How it all started
It was 1947, just after the Second World War. During the hot summer, a brief storm took place, which was enough to blow over Machiel ‘Chiel’ de Waard’s tent. At the time, a friend of Chiel’s let it be known that he finally wanted to camp in something that ‘…would stand the hell up if there’s a strong wind!’.
No matter who asked him, Chiel always told the same story: ‘Believe me, I designed the basic idea of that tent in 15 minutes on the back of an envelope shortly after the war. The Golden Quarter Hour, I like to call it’.
Sailmaker De Waard
Living lab De Lepelaar
Chiel rented (and later bought) a piece of dune land in North Holland, where he started the De Lepelaar campsite in 1950. Besides camping, he also used it as a laboratory. If Chiel’s tents could last a whole summer in this spot, among the low dunes, they could last anywhere.
The rise of the Albatros
At the De Lepelaar campsite, De Waard’s tents began their advance. It was here – among all those other square tents shivering in the wind – that they first stood out. Firstly, because of their tight pyramid shape and, secondly, because of the fact that they remained upright under just about any circumstances. Even in the powerful summer storms, the very first Albatrosses didn’t budge.
Piet de Waard: ‘I remember around 1963, there was such a huge demand for the Albatros in particular, that we had to put up a sign at the Goed Kamp fair in March saying the tents could not be delivered until the next season. But this didn’t stop people, of course. People kept queuing up for a De Waard tent. Then my father made the decision not to visit any more fairs for a while.’ This didn’t slow things down either. It only took one hefty summer storm that blew roofs off summer cottages like autumn leaves and shook caravans on their wheels, and people started calling Schagerbrug. Because a Zilvermeeuw tent, standing atop a dune top, had not budged, to everyone’s surprise. The same was true for an Albatros that stood on the same beach. ‘Sir, please provide me with a tent like that too’.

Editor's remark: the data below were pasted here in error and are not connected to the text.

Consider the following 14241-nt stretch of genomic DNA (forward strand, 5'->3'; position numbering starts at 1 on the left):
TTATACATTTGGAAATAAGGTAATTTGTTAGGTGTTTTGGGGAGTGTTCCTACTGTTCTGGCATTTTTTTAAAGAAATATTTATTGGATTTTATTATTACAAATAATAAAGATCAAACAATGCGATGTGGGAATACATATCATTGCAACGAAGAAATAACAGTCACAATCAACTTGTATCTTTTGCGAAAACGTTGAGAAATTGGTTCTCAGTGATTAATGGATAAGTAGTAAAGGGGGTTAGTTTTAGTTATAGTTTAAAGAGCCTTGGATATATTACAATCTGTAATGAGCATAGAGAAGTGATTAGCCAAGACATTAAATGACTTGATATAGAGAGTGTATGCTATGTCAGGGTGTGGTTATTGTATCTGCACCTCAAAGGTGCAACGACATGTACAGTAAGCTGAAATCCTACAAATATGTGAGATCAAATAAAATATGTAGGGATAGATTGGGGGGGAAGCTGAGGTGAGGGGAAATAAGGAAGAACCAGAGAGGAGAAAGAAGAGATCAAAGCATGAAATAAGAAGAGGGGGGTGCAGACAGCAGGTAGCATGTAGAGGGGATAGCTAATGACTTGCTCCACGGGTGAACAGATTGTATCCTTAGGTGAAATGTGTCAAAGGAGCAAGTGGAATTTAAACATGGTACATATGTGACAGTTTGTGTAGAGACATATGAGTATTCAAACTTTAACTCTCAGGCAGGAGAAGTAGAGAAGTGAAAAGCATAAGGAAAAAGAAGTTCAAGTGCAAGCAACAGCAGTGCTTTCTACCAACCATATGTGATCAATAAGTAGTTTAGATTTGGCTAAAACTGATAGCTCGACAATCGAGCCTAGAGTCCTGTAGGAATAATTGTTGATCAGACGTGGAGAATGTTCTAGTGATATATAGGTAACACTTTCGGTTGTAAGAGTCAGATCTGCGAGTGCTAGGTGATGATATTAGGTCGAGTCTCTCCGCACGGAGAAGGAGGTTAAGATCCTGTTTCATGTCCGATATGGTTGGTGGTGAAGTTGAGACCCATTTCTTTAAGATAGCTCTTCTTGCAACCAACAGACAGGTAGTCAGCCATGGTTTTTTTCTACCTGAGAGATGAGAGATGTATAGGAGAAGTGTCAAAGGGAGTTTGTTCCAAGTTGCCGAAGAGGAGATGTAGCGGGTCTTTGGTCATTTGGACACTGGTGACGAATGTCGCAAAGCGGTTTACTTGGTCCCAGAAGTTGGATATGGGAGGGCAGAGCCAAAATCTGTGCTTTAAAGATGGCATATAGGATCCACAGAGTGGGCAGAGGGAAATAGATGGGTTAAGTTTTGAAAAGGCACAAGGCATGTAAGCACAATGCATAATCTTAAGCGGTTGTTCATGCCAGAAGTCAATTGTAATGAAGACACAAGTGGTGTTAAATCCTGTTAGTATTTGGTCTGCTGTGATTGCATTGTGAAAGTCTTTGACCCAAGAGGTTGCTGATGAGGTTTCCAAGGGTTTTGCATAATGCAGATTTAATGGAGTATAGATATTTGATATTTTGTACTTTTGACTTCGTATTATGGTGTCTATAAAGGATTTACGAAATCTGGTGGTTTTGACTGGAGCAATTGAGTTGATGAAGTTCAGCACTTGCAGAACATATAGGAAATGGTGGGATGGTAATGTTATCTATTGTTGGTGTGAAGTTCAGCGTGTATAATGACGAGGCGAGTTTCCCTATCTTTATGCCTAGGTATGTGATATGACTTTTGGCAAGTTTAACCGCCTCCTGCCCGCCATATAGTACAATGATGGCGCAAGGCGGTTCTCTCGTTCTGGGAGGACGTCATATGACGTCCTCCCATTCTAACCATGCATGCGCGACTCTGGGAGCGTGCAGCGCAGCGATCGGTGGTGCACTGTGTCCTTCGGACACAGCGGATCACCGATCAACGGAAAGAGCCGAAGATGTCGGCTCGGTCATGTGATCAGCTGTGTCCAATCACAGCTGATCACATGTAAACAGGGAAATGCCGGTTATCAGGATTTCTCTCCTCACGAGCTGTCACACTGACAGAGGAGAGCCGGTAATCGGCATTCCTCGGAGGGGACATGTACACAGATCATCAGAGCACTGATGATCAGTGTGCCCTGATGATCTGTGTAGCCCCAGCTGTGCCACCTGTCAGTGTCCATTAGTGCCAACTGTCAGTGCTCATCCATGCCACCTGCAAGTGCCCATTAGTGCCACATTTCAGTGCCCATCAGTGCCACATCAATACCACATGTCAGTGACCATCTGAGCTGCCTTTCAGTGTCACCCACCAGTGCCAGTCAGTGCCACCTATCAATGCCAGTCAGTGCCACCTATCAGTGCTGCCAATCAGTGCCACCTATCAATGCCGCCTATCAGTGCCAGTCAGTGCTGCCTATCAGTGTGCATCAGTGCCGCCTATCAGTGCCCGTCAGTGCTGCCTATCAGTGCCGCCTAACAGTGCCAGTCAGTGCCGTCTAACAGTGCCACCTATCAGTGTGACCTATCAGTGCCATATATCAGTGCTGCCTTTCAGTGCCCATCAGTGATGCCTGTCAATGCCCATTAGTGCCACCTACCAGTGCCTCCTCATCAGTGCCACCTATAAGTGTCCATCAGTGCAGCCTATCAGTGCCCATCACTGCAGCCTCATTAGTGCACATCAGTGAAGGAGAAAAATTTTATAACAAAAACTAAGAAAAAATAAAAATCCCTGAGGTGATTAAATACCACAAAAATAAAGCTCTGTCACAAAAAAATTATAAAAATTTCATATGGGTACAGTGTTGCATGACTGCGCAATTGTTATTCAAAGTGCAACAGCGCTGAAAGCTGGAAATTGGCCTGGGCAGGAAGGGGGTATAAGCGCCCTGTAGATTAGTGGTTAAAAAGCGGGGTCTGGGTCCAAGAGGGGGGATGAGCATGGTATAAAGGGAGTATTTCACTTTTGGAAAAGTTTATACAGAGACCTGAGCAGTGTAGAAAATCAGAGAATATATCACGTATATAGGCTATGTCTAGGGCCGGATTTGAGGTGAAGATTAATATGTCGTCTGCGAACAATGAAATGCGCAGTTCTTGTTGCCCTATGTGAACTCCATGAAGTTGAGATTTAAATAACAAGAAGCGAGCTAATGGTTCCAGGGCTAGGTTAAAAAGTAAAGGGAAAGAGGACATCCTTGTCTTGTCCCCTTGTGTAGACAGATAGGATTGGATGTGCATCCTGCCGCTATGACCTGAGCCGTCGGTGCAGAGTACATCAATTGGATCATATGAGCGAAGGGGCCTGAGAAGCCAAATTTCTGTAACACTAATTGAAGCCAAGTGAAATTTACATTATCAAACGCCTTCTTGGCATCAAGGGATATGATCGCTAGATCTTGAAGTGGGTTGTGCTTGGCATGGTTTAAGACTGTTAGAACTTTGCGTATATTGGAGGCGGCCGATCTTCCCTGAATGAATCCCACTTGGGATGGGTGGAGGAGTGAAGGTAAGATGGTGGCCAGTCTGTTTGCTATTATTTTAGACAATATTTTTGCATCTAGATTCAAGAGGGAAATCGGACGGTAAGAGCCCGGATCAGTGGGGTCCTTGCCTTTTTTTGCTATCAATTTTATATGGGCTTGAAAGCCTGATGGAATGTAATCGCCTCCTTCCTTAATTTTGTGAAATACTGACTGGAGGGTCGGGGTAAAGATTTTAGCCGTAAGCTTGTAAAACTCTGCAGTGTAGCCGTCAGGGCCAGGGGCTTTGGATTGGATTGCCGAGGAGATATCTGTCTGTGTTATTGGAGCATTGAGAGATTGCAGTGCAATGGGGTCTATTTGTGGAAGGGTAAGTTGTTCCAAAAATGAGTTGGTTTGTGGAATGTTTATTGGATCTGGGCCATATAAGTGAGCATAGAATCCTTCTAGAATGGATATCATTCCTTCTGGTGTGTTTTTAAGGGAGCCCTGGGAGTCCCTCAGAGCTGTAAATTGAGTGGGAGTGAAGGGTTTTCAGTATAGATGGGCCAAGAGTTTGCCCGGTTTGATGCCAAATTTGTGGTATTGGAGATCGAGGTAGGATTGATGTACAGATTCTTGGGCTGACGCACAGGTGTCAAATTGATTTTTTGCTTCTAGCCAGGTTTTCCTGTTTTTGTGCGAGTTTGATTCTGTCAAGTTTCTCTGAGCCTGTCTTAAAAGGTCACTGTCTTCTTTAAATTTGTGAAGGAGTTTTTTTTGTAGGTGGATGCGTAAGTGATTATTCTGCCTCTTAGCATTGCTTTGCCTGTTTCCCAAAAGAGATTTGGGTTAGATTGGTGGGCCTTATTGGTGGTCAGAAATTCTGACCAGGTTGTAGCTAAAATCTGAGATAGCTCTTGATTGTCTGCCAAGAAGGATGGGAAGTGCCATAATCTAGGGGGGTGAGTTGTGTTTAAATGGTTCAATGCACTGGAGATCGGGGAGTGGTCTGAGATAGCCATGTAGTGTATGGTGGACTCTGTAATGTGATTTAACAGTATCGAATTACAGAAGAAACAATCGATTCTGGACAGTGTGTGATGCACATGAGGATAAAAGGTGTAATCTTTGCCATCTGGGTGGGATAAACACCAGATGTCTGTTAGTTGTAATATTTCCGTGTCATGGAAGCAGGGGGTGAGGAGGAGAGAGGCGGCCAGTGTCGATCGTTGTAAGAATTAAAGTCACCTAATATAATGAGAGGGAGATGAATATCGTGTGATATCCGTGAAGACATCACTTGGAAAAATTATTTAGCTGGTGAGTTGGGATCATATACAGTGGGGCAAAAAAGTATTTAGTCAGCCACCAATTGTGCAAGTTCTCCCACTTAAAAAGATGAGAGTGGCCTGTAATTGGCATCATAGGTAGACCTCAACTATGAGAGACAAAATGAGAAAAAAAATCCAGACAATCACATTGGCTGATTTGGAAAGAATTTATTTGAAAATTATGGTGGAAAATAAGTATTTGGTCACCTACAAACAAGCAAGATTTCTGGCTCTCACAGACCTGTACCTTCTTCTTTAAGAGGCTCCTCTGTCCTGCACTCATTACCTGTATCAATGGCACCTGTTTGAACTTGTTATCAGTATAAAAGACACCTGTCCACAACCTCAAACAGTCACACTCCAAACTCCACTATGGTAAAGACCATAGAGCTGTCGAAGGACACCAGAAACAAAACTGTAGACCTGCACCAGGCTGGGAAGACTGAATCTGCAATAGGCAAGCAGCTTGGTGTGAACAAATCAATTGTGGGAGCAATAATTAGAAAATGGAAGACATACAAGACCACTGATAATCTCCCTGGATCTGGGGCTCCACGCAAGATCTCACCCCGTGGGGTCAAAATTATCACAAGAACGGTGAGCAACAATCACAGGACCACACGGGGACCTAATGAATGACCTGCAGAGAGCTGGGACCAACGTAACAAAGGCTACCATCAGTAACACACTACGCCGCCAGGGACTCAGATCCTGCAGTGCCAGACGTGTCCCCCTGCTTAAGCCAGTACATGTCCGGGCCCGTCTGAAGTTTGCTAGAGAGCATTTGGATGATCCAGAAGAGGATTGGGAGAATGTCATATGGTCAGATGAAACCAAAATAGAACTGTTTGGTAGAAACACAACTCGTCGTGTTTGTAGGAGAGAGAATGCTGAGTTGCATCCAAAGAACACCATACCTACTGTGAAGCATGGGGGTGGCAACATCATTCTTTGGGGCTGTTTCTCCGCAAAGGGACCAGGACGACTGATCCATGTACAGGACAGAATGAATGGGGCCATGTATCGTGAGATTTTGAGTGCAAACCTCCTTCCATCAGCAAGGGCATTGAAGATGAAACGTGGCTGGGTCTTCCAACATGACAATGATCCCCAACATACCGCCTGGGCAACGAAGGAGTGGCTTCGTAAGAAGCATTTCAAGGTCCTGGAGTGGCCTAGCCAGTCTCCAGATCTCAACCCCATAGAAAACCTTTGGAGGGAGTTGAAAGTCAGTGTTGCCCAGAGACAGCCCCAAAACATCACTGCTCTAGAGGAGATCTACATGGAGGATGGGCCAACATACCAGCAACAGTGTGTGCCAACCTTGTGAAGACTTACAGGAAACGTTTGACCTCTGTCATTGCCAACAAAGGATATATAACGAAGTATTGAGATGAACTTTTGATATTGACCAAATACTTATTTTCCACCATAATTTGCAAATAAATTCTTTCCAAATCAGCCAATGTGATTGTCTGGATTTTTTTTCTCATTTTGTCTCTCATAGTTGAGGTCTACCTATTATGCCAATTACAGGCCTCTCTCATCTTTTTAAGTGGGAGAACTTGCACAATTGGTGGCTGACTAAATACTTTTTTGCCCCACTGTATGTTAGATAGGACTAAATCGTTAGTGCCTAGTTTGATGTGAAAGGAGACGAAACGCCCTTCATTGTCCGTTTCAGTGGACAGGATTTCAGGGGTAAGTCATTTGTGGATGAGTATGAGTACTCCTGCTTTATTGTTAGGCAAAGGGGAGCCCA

‘You knew exactly when the calls came in’, explains Piet. ‘If it the storms had raged heavily on the islands during a summer holiday, many of the ‘homeless’ would stop by Schagerbrug on their way back to order a tent. De Waard tents became almost magical’.
The names of the tents
Albatros, Lepelbaar, Zilvermeeuw, Goudplevier, Tureluur, Mantelmeeuw, Stern, Kapmeeuw, Bergeend, Kluut, Visdief, Watersnip, Strandloper, Wulp, Zeekoet, Smient, Oeverloper, Dwergmeeuw, Bosruiter, Zeearend, Koningsstern, Kleine Burgemeester, Kuifeend, Jan van Gent, Scholekster, Alk…
Piet de Waard: ‘If you list them all like that together… quite a list indeed. Most of our tents were given bird names. My father started doing so back in the 1950s. Indeed, a wonderful tradition!’
2018: From 2018
In 2018, De Waard was acquired by the Sunshine Group and moved into beautiful new premises in Hattem to fulfil its new ambitions:
‘Consumers from all over the world are increasingly able to find us’, says current managing director Willem Wagenaar, who has worked for De Waard since 2000. ‘Indeed, because of the COVID-19 pandemic, many people have rediscovered the romance of camping. The cosiness, sense of freedom and connection with nature appeals to many people.’ In addition, De Waard now knows how to serve a new target group that has similar wishes, as well as a preference for rental accommodation with more convenience and comfort. On (nature) campsites, they can use our new range of models such as the Big Oak, Round Holly, or the Giant Fir. Once a De Waard camper, always a De Waard camper, that’s why we make the tents accessible to many more people!
‘We are really enjoying our new offices and our new adventure has only just begun’, adds Willem. ‘In the coming years, we look forward to helping more people discover the pleasure of a holiday in the middle of nature, in a sustainable tent with a familiar feeling of safety and freedom.’